On December 1, Croatia, the newest European Uion member state, held a referendum on same-sex marriage. However, unlike other European countries, Croatia was not voting on its legalisation, but on whether a new clause, defining marriage as a “union between a woman and a man”, should be included in the constitution. The preliminary results show that 65 percent have said “yes”. The referendum was called for in reaction to the election promises [Sr] of the ruling coalition to give certain rights to same sex couples. A Croatian Catholic group “In the Name of the Family” launched a petition on this matter, gathering 750,000 signatures. As a result, the Croation parliament, with 104 out of 151 votes, decided to open the decision-making to the public, through a referendum. Although less than 40 percent of the 3.8 million [Sr/Hr/Bs] eligible voters actually took part in the referendum, the results are binding, as there is no required quorum. Although most Balkan countries include sexual orientation in their anti-discrimination laws, Croatia’s call for referendum and the petition do not come as much of a surprise to anyone in the region. Past attempts at asserting LGBT rights have been greeted with contempt and sometimes outright violence. Croatian analysts and intellectuals indicate that the referendum on marriage is just a prelude to the referendum on the use of the Cyrillic alphabet in Croatia.
In Bosnia and Herzegovina, the first Sarajevo Queer Festival was attempted in 2008, but it ended on the first day, due to violent attacks on guests and organisers. Similarly, in Serbia, the Pride Parade was cancelled for the third time this year, because of right wing threats and the apparent inability of the authorities to ensure safety. Violence also escalated during the Pride Parade in Montenegro in October when almost 2,000 police officers were deployed to guard the participants.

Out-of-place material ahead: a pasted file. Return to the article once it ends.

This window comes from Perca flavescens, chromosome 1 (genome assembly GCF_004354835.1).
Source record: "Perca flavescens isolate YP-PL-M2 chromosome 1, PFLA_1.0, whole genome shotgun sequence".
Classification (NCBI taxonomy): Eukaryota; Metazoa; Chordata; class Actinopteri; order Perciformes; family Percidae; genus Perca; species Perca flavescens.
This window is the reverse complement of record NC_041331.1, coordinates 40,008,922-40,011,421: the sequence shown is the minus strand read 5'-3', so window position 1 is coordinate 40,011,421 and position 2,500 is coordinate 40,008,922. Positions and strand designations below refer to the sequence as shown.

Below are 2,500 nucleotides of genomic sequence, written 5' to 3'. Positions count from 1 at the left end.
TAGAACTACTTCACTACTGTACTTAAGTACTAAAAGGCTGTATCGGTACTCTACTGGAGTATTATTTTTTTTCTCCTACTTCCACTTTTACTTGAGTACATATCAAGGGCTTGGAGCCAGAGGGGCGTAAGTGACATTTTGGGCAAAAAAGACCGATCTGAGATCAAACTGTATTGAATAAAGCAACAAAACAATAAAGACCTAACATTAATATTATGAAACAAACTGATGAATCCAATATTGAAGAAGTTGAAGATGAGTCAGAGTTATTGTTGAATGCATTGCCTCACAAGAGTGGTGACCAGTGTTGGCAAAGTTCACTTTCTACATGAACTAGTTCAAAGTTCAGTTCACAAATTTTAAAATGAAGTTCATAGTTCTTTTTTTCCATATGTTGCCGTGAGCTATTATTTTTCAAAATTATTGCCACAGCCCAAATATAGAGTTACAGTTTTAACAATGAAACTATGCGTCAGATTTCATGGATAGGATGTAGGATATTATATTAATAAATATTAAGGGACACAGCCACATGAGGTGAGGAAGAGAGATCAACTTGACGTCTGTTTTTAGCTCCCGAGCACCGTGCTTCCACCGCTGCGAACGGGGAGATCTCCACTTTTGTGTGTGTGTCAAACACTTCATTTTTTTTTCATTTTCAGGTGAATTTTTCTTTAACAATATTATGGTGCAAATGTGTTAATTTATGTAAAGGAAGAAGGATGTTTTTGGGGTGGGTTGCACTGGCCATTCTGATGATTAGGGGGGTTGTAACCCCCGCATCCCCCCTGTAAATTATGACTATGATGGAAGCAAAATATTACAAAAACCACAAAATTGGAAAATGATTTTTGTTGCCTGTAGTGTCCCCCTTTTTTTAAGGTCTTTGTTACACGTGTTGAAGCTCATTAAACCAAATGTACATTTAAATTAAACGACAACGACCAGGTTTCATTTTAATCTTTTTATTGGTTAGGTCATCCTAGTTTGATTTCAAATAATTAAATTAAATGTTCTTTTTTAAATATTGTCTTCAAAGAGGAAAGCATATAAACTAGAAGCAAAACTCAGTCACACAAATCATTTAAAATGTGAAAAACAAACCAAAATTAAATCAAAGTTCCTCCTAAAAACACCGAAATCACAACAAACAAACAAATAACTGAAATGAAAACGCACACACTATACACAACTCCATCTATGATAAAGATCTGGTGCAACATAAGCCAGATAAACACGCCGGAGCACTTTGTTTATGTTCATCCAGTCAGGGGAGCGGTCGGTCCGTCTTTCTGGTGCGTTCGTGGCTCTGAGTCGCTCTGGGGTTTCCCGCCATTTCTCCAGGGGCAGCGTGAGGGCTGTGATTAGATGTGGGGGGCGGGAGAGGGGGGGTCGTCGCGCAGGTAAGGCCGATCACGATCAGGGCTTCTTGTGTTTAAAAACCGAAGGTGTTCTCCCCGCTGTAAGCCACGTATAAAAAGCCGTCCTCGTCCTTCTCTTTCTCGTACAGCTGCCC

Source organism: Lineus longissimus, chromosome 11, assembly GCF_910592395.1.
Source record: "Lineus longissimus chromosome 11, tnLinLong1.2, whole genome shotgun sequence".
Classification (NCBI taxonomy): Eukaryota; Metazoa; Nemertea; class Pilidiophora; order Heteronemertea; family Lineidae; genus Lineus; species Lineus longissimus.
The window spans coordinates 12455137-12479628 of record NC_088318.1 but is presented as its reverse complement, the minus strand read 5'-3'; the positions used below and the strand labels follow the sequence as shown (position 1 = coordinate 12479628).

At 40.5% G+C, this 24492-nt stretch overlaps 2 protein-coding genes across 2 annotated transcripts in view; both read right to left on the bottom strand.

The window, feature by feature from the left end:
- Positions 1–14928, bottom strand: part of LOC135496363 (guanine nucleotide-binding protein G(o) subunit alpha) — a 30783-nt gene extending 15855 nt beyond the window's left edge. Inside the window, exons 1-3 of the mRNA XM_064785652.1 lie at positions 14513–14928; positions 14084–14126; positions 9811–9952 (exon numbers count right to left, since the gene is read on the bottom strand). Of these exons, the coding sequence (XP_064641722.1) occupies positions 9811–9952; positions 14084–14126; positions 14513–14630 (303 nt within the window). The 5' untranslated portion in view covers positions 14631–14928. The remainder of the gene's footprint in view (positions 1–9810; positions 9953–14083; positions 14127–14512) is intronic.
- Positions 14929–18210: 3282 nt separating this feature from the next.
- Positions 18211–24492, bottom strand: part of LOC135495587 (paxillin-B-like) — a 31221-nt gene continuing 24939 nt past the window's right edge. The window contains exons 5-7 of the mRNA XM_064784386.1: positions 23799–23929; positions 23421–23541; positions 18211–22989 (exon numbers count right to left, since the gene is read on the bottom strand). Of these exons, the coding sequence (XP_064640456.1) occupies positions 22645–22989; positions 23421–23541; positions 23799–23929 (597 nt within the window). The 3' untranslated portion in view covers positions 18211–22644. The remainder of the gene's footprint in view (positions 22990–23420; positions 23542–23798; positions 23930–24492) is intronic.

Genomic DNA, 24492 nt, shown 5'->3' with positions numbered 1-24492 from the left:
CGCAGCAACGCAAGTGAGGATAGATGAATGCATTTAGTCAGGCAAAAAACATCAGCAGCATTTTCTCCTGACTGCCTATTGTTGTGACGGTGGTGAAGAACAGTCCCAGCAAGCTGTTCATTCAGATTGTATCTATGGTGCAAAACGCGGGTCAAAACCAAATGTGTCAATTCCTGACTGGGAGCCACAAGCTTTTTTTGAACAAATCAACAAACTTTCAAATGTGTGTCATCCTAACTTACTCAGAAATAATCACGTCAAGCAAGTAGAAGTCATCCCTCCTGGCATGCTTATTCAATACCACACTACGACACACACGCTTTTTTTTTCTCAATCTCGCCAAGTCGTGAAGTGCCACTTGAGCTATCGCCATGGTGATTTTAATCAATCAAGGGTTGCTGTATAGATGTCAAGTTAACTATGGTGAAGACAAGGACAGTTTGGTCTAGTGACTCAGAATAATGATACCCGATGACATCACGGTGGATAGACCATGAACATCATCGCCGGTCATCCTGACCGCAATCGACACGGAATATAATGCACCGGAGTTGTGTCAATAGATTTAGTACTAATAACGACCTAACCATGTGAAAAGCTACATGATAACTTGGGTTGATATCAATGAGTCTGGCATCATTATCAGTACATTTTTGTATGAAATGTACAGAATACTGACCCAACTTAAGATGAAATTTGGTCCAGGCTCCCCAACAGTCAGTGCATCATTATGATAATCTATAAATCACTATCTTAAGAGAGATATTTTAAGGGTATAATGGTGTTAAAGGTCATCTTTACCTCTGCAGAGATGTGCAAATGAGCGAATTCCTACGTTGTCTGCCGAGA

Attempts at advocating for LGBT rights in the Balkans have in many cases become opportunities for extremists to exert certain versions of religion, nationalism and morality, and a sad outlet for public homophobia, violence and hatred.
However, before labelling the Balkans as intrinsically intolerant and hateful, as some foreign journalists tend to do (who can forget Kaplan?), we must remember that many other democratic countries do not fare much better when it comes to this question. This year’s poll from the European Union Agency for Fundamental Rights found that a quarter of the LGBT population in the European Union have experienced attacks or violent threats. Religious groups and the general population across Europe, the US and the world tirelessly debate the same question which was asked in the Croatian referendum, and this is not in any way, unique to Croatia, or the Balkans.